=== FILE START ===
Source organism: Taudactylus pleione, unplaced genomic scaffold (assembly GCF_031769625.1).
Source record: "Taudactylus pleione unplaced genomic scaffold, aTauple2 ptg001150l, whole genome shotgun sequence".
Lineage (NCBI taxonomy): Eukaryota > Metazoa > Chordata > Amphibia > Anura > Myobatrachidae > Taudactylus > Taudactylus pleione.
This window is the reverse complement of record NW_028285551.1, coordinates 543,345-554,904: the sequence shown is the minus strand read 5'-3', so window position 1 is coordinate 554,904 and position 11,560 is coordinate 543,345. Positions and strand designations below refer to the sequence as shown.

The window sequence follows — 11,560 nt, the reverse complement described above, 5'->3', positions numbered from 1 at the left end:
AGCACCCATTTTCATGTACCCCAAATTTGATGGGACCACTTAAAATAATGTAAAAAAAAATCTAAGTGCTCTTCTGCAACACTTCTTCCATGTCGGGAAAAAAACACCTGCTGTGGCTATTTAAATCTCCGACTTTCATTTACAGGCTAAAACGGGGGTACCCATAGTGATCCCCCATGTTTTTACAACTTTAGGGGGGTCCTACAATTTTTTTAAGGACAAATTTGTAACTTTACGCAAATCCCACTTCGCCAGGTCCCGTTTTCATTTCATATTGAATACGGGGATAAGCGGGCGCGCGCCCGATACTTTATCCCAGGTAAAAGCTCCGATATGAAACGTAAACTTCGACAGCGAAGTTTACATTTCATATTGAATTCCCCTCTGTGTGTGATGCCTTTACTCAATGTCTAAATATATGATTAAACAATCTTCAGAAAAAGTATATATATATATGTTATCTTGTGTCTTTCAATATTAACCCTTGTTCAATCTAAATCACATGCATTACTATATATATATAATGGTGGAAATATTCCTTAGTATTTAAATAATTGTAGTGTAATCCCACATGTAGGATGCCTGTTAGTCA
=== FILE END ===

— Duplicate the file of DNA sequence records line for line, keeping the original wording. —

Source organism: Taudactylus pleione, unplaced genomic scaffold (assembly GCF_031769625.1).
Source record: "Taudactylus pleione unplaced genomic scaffold, aTauple2 ptg001150l, whole genome shotgun sequence".
Lineage (NCBI taxonomy): Eukaryota > Metazoa > Chordata > Amphibia > Anura > Myobatrachidae > Taudactylus > Taudactylus pleione.
This window is the reverse complement of record NW_028285551.1, coordinates 543,345-554,904: the sequence shown is the minus strand read 5'-3', so window position 1 is coordinate 554,904 and position 11,560 is coordinate 543,345. Positions and strand designations below refer to the sequence as shown.

The window sequence follows — 11,560 nt, the reverse complement described above, 5'->3', positions numbered from 1 at the left end:
AGCACCCATTTTCATGTACCCCAAATTTGATGGGACCACTTAAAATAATGTAAAAAAAAATCTAAGTGCTCTTCTGCAACACTTCTTCCATGTCGGGAAAAAAACACCTGCTGTGGCTATTTAAATCTCCGACTTTCATTTACAGGCTAAAACGGGGGTACCCATAGTGATCCCCCATGTTTTTACAACTTTAGGGGGGTCCTACAATTTTTTTAAGGACAAATTTGTAACTTTACGCAAATCCCACTTCGCCAGGTCCCGTTTTCATTTCATATTGAATACGGGGATAAGCGGGCGCGCGCCCGATACTTTATCCCAGGTAAAAGCTCCGATATGAAACGTAAACTTCGACAGCGAAGTTTACATTTCATATTGAATTCCCCTCTGTGTGTGATGCCTTTACTCAATGTCTAAATATATGATTAAACAATCTTCAGAAAAAGTATATATATATATGTTATCTTGTGTCTTTCAATATTAACCCTTGTTCAATCTAAATCACATGCATTACTATATATATATAATGGTGGAAATATTCCTTAGTATTTAAATAATTGTAGTGTAATCCCACATGTAGGATGCCTGTTAGTCA